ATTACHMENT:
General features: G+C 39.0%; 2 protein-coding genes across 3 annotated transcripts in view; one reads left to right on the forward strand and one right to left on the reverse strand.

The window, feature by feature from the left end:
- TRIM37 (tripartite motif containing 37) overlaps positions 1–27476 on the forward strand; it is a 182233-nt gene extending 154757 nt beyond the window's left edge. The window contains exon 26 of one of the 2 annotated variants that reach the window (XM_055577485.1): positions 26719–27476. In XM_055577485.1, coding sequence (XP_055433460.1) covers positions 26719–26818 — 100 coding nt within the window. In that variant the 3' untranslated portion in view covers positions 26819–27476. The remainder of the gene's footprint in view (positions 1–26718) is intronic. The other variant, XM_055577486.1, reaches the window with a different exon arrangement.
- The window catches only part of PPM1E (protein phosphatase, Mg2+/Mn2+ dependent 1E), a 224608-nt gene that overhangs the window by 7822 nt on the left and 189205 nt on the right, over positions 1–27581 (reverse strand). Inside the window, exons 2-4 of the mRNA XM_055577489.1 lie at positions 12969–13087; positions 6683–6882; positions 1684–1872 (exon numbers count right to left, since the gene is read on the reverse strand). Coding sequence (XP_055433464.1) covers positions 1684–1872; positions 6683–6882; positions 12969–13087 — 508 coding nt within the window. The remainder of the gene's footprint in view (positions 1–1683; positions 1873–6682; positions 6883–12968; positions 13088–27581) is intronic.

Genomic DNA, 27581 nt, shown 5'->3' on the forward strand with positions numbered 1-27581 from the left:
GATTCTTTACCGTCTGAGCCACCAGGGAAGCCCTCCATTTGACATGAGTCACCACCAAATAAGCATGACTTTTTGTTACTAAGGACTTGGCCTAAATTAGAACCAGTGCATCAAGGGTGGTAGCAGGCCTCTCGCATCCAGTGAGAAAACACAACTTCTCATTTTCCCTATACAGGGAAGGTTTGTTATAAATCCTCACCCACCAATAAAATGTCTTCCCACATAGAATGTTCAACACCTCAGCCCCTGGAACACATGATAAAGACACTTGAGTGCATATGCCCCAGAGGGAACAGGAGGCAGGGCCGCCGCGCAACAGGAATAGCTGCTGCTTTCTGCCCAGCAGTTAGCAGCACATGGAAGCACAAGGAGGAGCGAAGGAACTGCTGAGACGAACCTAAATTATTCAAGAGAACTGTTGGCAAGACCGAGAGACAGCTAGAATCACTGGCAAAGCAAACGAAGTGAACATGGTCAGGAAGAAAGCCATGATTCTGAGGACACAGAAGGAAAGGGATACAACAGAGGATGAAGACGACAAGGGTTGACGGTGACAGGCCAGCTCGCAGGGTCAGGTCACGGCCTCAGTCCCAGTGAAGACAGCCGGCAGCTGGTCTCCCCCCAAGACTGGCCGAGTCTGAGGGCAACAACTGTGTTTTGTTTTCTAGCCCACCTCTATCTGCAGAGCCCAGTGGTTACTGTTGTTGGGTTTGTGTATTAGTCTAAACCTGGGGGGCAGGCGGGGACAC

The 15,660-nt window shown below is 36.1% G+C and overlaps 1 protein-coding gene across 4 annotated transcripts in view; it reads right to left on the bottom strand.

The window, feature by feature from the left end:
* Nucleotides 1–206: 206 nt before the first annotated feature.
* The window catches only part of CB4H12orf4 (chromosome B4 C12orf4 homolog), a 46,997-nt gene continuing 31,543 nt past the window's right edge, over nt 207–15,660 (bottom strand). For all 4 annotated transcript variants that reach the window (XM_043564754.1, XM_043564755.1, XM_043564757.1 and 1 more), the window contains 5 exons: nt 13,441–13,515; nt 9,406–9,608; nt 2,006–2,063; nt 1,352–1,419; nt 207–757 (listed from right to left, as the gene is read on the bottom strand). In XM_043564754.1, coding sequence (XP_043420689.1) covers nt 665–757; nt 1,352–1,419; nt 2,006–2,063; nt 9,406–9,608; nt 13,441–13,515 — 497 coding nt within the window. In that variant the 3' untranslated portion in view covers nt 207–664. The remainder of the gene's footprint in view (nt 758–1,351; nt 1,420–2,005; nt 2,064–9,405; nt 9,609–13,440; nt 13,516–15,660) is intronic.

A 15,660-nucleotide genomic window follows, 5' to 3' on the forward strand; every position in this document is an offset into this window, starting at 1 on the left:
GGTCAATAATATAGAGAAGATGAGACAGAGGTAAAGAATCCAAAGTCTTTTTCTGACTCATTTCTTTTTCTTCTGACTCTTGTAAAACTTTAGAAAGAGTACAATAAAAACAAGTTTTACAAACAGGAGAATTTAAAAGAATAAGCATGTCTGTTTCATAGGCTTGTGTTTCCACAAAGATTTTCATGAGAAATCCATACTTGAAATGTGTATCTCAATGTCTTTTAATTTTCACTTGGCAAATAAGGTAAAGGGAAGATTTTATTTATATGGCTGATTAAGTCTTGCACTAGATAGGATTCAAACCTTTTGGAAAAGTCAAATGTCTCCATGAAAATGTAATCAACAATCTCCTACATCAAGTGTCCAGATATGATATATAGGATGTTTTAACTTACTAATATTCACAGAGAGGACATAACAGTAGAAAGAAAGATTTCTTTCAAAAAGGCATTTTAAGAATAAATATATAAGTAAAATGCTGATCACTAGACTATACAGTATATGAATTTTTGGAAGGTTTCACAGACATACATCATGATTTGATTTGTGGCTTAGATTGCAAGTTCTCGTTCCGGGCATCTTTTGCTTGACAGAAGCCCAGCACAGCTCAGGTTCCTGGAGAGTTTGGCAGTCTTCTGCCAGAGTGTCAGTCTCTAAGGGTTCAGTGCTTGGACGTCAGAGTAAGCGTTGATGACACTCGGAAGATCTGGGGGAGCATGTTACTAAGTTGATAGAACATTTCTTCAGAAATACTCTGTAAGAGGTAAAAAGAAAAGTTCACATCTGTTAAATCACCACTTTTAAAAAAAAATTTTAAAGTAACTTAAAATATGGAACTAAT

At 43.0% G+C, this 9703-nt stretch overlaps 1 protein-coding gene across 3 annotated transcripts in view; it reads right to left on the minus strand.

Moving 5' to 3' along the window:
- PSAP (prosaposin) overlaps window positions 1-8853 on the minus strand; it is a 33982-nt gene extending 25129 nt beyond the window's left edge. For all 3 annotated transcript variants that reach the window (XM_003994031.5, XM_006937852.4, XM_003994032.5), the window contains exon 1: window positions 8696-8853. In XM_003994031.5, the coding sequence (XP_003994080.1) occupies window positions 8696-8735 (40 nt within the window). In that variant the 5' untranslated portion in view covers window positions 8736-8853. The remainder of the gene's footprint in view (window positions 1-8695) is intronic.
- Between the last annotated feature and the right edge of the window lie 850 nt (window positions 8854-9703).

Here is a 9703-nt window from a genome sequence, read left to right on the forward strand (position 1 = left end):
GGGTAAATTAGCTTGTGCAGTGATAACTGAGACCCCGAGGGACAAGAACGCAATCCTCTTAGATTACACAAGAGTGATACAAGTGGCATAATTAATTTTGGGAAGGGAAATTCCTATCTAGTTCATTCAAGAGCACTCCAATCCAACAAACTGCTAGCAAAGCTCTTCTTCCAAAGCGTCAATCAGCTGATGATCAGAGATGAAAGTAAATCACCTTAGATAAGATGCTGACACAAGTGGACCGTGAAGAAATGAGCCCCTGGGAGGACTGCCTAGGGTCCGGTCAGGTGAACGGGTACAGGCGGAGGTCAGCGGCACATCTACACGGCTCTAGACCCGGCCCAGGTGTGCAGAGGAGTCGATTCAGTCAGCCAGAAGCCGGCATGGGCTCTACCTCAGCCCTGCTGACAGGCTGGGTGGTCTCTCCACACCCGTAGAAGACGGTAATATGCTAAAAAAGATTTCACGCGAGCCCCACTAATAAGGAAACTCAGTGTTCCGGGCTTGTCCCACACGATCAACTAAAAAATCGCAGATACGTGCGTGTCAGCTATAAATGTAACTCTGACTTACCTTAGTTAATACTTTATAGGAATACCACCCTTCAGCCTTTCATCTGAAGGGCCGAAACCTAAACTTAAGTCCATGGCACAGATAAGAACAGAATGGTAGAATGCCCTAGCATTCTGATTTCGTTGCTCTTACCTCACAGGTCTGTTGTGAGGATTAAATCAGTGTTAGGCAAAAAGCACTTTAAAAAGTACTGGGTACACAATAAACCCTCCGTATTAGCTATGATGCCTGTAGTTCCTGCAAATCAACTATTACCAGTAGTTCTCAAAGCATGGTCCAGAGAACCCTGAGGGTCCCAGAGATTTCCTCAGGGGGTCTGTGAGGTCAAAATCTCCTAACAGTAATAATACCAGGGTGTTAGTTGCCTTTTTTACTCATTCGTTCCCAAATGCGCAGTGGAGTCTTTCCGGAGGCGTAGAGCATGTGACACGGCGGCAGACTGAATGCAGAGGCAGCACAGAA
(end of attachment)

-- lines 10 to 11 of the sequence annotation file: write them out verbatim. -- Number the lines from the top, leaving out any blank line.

* The window catches only part of CB4H12orf4 (chromosome B4 C12orf4 homolog), a 46,997-nt gene continuing 31,543 nt past the window's right edge, over nt 207–15,660 (bottom strand). For all 4 annotated transcript variants that reach the window (XM_043564754.1, XM_043564755.1, XM_043564757.1 and 1 more), the window contains 5 exons: nt 13,441–13,515; nt 9,406–9,608; nt 2,006–2,063; nt 1,352–1,419; nt 207–757 (listed from right to left, as the gene is read on the bottom strand). In XM_043564754.1, coding sequence (XP_043420689.1) covers nt 665–757; nt 1,352–1,419; nt 2,006–2,063; nt 9,406–9,608; nt 13,441–13,515 — 497 coding nt within the window. In that variant the 3' untranslated portion in view covers nt 207–664. The remainder of the gene's footprint in view (nt 758–1,351; nt 1,420–2,005; nt 2,064–9,405; nt 9,609–13,440; nt 13,516–15,660) is intronic.

A 15,660-nucleotide genomic window follows, 5' to 3' on the forward strand; every position in this document is an offset into this window, starting at 1 on the left: